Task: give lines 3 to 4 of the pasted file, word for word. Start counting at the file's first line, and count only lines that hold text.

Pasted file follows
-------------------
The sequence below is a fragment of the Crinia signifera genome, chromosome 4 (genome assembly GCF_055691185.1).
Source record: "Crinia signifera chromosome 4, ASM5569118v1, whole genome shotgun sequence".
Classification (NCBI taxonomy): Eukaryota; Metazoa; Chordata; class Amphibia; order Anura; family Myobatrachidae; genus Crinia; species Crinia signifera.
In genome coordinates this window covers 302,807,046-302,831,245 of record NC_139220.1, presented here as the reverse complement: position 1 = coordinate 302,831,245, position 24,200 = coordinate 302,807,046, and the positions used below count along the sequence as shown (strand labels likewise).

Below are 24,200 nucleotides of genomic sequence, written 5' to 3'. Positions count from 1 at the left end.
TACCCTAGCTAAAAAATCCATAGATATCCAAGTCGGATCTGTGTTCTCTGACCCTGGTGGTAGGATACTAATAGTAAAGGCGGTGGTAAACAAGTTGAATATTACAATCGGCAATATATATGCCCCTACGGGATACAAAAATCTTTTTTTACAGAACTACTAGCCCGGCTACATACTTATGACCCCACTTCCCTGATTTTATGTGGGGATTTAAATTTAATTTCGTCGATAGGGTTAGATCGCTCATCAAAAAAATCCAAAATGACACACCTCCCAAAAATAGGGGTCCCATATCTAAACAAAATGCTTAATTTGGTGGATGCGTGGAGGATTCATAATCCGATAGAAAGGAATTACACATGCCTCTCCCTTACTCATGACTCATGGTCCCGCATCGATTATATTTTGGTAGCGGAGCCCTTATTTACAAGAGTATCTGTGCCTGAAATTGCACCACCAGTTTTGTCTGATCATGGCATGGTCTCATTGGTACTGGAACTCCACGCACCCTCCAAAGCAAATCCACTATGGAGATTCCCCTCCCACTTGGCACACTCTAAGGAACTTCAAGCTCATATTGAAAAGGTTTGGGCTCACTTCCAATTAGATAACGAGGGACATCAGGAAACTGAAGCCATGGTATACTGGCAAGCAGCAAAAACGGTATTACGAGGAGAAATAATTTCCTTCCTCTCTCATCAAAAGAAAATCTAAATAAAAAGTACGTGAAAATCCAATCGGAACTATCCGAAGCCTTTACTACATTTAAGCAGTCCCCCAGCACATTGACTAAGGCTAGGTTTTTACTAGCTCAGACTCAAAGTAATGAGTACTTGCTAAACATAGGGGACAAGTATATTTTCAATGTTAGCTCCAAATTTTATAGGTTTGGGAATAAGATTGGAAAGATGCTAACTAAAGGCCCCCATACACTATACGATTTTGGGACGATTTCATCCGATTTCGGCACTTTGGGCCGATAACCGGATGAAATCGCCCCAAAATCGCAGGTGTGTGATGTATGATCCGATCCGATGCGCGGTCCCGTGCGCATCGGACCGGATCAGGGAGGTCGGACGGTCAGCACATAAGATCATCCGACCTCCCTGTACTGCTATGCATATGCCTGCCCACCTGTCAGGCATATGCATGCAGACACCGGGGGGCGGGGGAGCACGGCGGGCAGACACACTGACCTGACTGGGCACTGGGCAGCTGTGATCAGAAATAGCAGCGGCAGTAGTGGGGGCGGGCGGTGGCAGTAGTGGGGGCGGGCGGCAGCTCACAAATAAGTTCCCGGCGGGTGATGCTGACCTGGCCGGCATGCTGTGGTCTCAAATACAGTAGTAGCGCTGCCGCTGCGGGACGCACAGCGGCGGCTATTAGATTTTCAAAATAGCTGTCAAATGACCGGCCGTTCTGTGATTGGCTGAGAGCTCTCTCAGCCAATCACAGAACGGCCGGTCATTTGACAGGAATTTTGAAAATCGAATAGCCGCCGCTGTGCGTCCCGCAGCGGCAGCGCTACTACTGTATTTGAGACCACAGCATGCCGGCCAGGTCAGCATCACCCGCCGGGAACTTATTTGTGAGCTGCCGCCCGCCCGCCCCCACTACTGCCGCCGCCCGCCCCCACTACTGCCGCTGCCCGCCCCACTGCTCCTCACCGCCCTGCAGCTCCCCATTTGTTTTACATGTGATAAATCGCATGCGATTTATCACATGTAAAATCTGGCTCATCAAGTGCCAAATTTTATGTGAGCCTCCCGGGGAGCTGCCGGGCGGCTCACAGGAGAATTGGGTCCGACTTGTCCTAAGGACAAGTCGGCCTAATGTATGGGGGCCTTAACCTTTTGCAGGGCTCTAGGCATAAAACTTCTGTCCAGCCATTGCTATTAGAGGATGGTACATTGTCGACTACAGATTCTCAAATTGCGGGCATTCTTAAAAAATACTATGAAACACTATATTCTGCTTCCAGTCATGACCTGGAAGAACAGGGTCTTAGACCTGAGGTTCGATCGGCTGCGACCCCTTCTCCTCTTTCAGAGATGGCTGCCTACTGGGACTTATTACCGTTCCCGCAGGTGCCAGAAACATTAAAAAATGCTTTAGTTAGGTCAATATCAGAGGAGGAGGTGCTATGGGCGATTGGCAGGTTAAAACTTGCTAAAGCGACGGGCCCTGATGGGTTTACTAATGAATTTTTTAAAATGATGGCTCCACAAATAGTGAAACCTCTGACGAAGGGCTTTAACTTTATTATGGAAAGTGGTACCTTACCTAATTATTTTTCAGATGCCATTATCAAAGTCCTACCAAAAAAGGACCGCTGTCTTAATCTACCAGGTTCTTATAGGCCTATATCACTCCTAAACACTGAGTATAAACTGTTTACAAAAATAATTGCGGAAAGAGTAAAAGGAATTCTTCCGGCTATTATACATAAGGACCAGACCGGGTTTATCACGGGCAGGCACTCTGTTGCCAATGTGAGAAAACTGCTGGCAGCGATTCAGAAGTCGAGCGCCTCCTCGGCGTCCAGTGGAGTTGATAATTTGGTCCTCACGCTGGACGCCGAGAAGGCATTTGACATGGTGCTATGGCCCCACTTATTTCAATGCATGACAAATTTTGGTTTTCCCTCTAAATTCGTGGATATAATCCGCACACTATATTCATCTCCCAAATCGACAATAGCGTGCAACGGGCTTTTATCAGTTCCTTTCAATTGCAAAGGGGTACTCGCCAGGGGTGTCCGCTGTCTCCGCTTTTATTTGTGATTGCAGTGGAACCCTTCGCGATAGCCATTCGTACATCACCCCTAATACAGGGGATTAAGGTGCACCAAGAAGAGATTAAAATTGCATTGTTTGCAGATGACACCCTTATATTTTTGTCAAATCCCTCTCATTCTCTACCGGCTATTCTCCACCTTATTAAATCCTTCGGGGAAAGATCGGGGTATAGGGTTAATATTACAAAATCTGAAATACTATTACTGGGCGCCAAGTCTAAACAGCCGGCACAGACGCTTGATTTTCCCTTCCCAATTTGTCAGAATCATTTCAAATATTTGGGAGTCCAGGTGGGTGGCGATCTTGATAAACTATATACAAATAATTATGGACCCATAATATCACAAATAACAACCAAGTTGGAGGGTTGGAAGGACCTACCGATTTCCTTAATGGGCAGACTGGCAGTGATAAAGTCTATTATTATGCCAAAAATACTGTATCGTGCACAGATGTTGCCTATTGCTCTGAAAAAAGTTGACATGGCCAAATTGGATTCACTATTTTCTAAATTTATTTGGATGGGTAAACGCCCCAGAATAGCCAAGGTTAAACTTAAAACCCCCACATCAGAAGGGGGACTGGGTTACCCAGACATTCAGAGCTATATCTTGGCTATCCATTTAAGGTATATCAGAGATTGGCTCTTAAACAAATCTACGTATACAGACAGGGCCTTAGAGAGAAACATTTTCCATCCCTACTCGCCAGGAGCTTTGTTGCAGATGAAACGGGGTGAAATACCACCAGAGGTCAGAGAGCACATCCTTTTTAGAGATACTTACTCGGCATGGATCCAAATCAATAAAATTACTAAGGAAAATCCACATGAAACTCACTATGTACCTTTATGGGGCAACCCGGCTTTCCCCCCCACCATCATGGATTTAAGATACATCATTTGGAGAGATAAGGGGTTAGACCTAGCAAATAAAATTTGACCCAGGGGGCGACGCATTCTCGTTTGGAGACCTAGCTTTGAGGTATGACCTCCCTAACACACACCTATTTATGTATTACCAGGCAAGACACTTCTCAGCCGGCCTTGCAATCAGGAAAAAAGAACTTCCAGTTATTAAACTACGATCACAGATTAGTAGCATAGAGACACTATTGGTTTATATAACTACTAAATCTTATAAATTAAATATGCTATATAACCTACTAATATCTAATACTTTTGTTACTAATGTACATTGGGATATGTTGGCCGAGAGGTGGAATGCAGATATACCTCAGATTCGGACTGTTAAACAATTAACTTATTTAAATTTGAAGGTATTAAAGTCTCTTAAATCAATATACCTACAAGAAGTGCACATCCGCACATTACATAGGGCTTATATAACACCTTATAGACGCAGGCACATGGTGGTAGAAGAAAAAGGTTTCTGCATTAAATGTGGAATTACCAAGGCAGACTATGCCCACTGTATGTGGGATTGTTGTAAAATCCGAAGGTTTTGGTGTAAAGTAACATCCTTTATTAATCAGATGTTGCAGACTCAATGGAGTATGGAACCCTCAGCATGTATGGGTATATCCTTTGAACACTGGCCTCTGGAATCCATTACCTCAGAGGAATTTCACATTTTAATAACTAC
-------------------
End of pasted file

Classification (NCBI taxonomy): Eukaryota; Metazoa; Chordata; class Amphibia; order Anura; family Myobatrachidae; genus Crinia; species Crinia signifera.
In genome coordinates this window covers 302,807,046-302,831,245 of record NC_139220.1, presented here as the reverse complement: position 1 = coordinate 302,831,245, position 24,200 = coordinate 302,807,046, and the positions used below count along the sequence as shown (strand labels likewise).